It's no secret - with the Las Vegas franchise set to enter the league for the 2017-18 season, the Penguins face a difficult decision concerning their goaltenders. As the roster currently stands, Pittsburgh will need to protect Marc-Andre Fleury given his limited no-move clause, leaving Matt Murray free for Vegas to steal away from the Pens. It's not a foregone conclusion, as there are several options available to GM Jim Rutherford and plenty of time to explore them, but one thing he needs to be certain to do is secure Murray's place on this team for next season and into the future. Jon wrote yesterday about how keeping Fleury could be the better option. While he makes some valid points, it misses the big picture in what should be a fairly straight forward decision for the front office.
Marc-Andre Fleury has been an average to above average goaltender in recent years, but Pens fans have a tendency to overrate his production. As I wrote during last year's playoffs:
"And while Fleury's season on the whole was the best of his career, he certainly found more success under Mike Johnston's extreme defensive focus than he did under Mike Sullivan's system that opened things up offensively and in transition. In 24 starts under Johnston, Fleury had 0.927 SV% and 2.21 GAA. Under Sullivan, those numbers slipped to a 0.916 SV% and 2.34 GAA in 34 starts."
Johnston snuffed out all offense, for both teams on the ice, while coach of the Penguins, and the only player to benefit statistically on the team was the man between the pipes. It's no surprise that Fleury has posted some of the best numbers of his career in that situation. But breaking out the time under Johnston, and it becomes more questionable whether Fleury can or should be the guy the team should build around in net:
There's a noticeable bump in his production under Johnston from his stats under Bylsma and Sullivan. And while Mike Bales has worked with Fleury to improve his fundamentals, it's unclear how much (or little) of that can account for the difference instead of the change in system in front of him. While Matt Murray doesn't have any time under Johnston for comparison, he has come in and put up much better numbers than Fleury in his limited number of starts. Covering both the regular season and playoffs, Murray's played 34 NHL games with a 0.926 SV% and 2.05 GAA. Given the way he dominated the AHL, it's not surprising to see him have a high level of success.
And as Jon pointed out, Tristan Jarry has seen some good success to start off the preseason, and possibly the team will get a chance to see how that translates when two points are on the line as Murray will miss the start of the regular season with a broken hand. But Jarry appearing to be a legitimate NHL goaltender doesn't make a young, cost-controlled goalie posting great numbers expendable - it makes it that much easier to get rid of the older, more expensive, goalie with more marginal numbers and gamble on the smaller sample size of Murray being indicative of what he can provide to the Penguins.
Because at this point, the main benefit of sticking with Marc-Andre Fleury is knowing what to expect with him in net. But that's a double-edged sword as well. Fleury has hit his prime, and his career arc has already peaked. He's only paid an average salary for a goalie, but he's not greatly outperforming that cap hit either. And while Matt Murray would likely bring back a better return in a trade, Fleury's cap hit would still be on the books and would make adding any cap hit the incoming talent would have more difficult to manage. At 22, Murray still has years to go to hit his prime, and if he develops into a Vezina caliber goalie the Pens would be an extremely difficult team to beat.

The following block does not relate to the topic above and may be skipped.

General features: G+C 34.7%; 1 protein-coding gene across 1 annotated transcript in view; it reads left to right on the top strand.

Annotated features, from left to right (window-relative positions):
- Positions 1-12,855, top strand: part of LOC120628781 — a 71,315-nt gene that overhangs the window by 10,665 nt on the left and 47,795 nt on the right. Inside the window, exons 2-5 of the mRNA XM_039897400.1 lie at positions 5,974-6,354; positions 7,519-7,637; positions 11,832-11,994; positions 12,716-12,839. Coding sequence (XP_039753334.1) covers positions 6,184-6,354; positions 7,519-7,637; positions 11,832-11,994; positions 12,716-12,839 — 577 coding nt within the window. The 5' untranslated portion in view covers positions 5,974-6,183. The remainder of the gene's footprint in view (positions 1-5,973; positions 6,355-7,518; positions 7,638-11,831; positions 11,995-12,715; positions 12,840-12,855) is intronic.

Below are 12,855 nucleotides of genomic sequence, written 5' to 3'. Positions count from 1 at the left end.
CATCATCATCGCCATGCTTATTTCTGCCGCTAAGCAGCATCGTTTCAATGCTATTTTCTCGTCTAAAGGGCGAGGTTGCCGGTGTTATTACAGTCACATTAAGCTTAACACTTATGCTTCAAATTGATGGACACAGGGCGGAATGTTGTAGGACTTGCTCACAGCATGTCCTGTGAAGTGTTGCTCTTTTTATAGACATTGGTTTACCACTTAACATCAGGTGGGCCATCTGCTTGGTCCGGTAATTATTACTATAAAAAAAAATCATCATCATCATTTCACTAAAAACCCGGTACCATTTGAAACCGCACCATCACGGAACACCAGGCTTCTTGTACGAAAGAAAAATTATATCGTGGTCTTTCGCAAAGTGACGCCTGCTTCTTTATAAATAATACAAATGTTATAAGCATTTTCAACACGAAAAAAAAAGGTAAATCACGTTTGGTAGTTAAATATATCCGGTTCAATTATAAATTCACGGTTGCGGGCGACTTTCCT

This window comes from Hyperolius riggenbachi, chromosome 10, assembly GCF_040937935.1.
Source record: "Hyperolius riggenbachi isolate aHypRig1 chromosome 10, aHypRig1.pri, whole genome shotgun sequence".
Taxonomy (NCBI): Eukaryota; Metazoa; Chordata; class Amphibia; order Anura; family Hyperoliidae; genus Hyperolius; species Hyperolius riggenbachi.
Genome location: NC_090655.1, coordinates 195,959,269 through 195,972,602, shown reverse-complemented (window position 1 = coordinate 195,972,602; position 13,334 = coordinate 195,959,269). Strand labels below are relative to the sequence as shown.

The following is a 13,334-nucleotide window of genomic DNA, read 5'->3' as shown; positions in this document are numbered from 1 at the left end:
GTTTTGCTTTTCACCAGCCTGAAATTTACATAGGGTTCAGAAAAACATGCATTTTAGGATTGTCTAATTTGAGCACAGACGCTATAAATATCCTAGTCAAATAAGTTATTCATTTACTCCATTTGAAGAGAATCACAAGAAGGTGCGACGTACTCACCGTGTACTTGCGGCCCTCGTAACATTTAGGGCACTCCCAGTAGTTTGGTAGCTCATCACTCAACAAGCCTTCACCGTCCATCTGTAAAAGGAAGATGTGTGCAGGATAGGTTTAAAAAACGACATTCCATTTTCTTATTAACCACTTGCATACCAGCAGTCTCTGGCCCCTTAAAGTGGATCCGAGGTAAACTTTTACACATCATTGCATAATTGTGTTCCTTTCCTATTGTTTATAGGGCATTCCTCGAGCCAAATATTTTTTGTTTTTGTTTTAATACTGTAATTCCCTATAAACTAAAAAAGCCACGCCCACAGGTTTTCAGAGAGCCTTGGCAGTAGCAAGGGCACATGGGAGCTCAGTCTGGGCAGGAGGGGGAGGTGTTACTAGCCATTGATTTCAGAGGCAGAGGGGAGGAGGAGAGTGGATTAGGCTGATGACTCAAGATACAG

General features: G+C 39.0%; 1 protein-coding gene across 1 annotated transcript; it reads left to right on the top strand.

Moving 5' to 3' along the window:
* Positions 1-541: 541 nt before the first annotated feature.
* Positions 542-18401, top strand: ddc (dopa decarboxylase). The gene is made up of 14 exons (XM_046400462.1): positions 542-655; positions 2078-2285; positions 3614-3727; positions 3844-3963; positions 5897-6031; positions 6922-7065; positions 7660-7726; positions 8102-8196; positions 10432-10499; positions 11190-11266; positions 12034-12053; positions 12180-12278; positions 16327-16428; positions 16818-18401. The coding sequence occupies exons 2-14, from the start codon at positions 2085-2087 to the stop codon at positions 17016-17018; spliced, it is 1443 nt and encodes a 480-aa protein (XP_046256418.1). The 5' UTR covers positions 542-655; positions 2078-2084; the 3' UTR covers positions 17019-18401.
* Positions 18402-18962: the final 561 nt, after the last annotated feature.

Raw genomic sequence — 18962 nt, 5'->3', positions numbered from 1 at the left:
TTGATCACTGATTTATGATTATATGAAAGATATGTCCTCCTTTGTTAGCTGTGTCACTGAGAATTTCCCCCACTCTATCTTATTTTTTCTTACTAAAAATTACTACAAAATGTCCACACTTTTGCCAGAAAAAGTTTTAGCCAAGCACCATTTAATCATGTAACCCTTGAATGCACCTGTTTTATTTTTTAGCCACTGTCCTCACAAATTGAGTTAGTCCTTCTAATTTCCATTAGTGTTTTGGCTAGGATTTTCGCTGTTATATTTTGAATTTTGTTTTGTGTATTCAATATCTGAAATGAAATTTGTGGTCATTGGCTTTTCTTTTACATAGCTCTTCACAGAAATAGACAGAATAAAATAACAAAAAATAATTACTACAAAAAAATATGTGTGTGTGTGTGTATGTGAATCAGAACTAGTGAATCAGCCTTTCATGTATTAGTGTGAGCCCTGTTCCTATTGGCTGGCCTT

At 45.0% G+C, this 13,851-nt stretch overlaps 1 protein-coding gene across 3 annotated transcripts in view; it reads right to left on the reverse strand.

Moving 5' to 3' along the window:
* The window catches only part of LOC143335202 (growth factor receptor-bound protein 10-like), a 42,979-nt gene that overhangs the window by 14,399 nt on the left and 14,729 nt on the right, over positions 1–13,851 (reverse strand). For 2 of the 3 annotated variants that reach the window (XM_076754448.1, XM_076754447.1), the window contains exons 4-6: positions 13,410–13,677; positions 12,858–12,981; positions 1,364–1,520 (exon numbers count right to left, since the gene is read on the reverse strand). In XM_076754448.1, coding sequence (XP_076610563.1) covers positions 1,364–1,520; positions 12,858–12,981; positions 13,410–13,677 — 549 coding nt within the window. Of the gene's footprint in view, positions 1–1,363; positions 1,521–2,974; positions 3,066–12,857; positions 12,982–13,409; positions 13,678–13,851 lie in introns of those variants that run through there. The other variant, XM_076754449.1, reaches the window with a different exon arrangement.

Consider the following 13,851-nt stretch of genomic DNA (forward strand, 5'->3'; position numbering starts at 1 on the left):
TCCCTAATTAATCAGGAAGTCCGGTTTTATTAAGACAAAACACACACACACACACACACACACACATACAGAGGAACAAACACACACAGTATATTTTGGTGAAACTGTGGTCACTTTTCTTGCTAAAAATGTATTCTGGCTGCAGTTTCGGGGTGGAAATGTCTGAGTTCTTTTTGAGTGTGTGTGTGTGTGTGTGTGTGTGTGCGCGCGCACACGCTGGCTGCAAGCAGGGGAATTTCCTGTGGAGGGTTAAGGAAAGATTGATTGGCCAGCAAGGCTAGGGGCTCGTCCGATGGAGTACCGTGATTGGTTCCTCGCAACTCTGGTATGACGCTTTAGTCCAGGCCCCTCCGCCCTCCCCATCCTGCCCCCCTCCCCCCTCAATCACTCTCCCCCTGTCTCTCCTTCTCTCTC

To be frank, the Penguins are in a position where trading Fleury for future considerations and a relief in cap space today would be a huge win for the team. With the young players that made an impact during last year's Stanley Cup run, and players like Jake Guentzel, Daniel Sprong, Oskar Sundqvist, and Carter Rowney looking poised to make an impact at the NHL level, reinforcing the roster is something that can be done organically from within. Fleury might be signed through 2018-19, but Matt Murray won't even be eligible for unrestricted free agency until the 2022 offseason at the earliest. There's already precedent for goalies signing bridge contracts coming off their entry level deal, which Murray will be eligible for this coming offseason. Carey Price signed a 2 year, $2.75 million AAV bridge deal coming off his ELC. Braden Holtby signed for 2 years, $1.85 million AAV. Corey Crawford signed for a 3 year, $2.67 million AAV contract before establishing himself in net for the Blackhawks. Pittsburgh can keep Murray for well below the average going rate for a starting goaltender with a ceiling much higher than what Fleury can provide.
No matter the different options and scenarios for the goaltending situation to play out, Jim Rutherford needs to realize that by far his main objective needs to be ensuring that Matt Murray is a Pittsburgh Penguin next year. All other concerns pale in comparison. Murray is younger, has flashed a higher level of play, offers the team more contractual control and at a cheaper price than Marc-Andre Fleury. The youth movement certainly served the team well last season, and Rutherford needs to keep it going.
BOLD PREDICTION: Marc-Andre Fleury is a Nashville Predator by the trade deadline.